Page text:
by Sayer Ji
January 1, 2012
Over the course of the
past few years we have uncovered a remarkable body of research on
medicinal properties of mushrooms.
In fact, when it comes to natural cancer research, no other category
has been the subject of more human clinical research than
Lentinan, both unique preparations of
AHCC stands for active hexose correlated compound, and is classified
as a functional food made from hybridized mycelia of shiitake (and
sometimes other mushrooms) in rice bran. It contains both alpha- and
beta-glucan polysaccharides, well-known modulators of host immunity.
Lentinan, also from shiitake (Lentinula edodes), is exclusively
beta-glucan. What is so unique about these compounds is that they
are "host-mediated" anti-cancer agents, helping the cancer-afflicted
body combat cancer by boosting immune function.
This is a radically different approach versus conventional
chemotherapy, which poisons rapidly dividing cells,
indiscriminately, killing both cancer and immune cells (among other
healthy cell types).
How can edible
mushrooms like shiitake protect us against cancer, perhaps
the most widely feared disease that presently afflicts our
Could the reason
be that we co-evolved with fungi, and that the essential
polysaccharides they contain were present in our diet for so
long that the genetic/epigenetic infrastructure of our
bodies now depends on them?
Beta-glucan, after all,
is found widely distributed in whole grains, nutritional yeast, as
well as fungi.
The friendly bacteria,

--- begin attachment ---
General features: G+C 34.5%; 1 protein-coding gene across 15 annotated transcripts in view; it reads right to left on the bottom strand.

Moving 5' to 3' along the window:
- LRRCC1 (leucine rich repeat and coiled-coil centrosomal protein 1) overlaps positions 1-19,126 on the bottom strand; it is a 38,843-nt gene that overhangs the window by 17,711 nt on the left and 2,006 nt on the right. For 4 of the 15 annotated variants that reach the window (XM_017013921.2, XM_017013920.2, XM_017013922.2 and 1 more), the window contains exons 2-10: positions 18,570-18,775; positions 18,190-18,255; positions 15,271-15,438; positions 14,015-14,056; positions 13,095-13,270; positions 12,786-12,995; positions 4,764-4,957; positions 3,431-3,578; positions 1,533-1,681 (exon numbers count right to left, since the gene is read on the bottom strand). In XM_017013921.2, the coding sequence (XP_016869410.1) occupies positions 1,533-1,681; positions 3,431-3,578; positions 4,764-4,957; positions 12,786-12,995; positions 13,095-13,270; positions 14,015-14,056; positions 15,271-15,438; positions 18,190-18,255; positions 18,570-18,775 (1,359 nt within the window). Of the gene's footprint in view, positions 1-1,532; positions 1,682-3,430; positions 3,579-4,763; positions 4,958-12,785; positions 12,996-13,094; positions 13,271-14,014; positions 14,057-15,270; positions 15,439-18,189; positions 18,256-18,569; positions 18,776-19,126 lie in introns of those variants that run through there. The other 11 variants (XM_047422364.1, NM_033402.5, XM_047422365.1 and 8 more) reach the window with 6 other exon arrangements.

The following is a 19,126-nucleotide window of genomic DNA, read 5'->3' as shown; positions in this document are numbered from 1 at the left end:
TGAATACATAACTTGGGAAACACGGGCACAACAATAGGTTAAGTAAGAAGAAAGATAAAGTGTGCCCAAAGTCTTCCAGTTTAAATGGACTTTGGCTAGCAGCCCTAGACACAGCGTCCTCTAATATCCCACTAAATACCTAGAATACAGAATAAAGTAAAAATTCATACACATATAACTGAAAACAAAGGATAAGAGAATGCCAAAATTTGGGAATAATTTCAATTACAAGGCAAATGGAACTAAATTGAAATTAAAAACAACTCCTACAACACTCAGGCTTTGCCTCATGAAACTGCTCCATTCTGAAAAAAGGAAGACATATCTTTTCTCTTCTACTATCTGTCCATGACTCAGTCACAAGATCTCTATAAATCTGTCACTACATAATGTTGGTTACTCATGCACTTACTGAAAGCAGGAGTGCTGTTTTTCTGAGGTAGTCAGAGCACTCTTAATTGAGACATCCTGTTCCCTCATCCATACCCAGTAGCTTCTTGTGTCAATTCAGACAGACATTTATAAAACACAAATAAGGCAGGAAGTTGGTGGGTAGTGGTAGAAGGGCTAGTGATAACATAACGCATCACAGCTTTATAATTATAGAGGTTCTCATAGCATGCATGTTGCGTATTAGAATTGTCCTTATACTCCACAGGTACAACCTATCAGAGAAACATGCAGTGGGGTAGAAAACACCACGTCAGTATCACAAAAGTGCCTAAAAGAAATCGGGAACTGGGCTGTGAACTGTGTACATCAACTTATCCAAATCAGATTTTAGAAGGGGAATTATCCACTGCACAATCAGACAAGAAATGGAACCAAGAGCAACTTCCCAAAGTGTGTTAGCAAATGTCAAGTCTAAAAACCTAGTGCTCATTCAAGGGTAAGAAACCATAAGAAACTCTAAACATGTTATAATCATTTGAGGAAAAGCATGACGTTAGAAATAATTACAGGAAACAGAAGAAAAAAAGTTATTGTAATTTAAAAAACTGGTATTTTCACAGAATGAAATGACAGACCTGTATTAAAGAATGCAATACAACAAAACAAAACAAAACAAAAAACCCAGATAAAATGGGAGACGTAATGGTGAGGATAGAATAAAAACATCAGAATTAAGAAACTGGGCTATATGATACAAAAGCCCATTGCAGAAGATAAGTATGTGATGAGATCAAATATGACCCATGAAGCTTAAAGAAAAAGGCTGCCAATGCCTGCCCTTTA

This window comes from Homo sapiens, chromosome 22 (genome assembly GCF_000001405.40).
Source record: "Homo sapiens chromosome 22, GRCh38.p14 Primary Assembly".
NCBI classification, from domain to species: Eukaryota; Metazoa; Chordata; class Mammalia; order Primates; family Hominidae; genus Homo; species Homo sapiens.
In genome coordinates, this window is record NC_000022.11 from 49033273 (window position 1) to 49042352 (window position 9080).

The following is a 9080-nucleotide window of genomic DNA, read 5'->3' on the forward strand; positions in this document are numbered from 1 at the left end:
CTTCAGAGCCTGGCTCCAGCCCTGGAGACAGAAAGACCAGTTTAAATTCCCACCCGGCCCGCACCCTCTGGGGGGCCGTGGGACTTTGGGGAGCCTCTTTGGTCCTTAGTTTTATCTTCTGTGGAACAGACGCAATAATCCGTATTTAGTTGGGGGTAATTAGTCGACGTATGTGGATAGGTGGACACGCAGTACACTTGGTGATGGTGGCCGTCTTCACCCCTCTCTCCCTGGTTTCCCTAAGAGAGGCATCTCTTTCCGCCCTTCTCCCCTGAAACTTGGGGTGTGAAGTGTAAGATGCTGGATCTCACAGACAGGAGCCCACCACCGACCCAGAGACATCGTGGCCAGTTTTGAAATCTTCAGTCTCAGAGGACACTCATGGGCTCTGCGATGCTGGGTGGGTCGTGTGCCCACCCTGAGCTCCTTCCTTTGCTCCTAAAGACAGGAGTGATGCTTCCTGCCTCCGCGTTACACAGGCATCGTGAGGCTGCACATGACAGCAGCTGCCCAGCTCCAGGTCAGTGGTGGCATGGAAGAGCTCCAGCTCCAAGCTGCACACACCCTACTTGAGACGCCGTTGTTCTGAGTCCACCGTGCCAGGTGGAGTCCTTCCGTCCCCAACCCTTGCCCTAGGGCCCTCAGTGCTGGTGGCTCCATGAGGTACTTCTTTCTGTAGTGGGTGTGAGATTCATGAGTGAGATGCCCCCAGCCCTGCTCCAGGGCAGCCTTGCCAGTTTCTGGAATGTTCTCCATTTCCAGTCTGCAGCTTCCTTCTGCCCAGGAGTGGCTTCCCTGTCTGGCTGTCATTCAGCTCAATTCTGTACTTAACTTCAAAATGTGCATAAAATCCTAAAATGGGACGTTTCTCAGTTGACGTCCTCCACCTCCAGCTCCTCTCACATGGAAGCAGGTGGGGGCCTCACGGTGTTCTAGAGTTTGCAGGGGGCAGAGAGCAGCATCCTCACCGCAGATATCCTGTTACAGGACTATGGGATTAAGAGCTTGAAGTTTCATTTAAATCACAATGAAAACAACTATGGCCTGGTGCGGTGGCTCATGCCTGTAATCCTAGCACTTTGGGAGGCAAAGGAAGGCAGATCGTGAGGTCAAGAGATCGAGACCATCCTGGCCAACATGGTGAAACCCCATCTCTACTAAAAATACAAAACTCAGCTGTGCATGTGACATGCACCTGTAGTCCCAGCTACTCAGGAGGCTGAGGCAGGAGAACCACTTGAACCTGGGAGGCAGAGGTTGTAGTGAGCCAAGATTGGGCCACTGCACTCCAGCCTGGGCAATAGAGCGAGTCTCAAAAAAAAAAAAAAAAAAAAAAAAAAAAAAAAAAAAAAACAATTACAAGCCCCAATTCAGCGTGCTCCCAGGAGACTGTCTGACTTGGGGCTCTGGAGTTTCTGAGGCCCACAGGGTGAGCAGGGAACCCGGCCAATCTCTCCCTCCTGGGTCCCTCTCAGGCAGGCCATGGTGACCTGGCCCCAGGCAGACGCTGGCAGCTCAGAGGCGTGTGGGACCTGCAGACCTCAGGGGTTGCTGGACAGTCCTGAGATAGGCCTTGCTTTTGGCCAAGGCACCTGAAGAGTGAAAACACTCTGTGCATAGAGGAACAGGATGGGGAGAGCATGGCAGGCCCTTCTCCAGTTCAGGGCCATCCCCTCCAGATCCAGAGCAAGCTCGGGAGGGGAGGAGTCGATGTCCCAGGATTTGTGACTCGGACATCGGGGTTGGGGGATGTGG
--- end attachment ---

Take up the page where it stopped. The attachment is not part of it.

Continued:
in and outside of our gut, produce the beta-glucan fraction through
the biotransformative processes of digestive fermentation and, in
the case of food, culturing. Could it be that, failing to consume
(or produce) adequate quantities, our body fails in its cancer
immuno-surveillance - not unlike the well-established role that
vitamin D deficiency has in maintaining proper immune function, and
therefore reducing cancer risk.
But perhaps there is an even deeper reason to why fungi keep us
alive and well, even when faced with the most terrible of health
challenges: we share a common, unique evolutionary origin, and our
fates may still be intimately interwoven.
The microbiologist Mitchell Sogin was
interviewed back in
2004 on the topic:
'Animals and sponges
share a common evolutionary history from fungi...
...we thought fungi were related to plants or somehow were just
colorless plants. Plants had seeds, fungi had spores, and so on.
Scientists used to publish fungi articles in plant journals. But
the work does not support that. We've shown that fungi and
plants are very different from each other, and fungi are
actually more closely related to animals.'
When asked the question:
"Does all this mean
humans are just highly evolved mushrooms?",
I'd say we share a
common, unique evolutionary history with fungi. There was a
single ancestral group of organisms, and some split off to
become fungi and some split off to become animals.'
mushrooms "lend us their power"?
In certain traditions of
herbalism, there is an acknowledgment of the sacred bond between
patient and herb, where the plant lends its power to (s)he who is
suffering, as a "plant ally."
Beyond nutritional and caloric
content, biochemical make-up, pharmacology, etc., certain fungi may
embody the biological equivalent of compassion, and exude an
abundance or superfluity of life energy that we may harness to
correct imbalances within ourselves.
First, we must be willing to acknowledge that power in a source
outside of ourselves, which is difficult for egocentric,
anthropocentric humans to do.
Second, we must consider ourselves
worthy of the miracle of being healed, of life regenerating itself
To learn more about the sacred bond between fungi and humanity, as
well as how "mushrooms may save the world," watch below
Paul Stamets' amazing video on the topic...
Paul Stamets -
Six Ways Mushrooms Can Save The World
Mycologist Paul Stamets
the mycelium - and lists
6 ways that this
astonishing fungus can help save the world.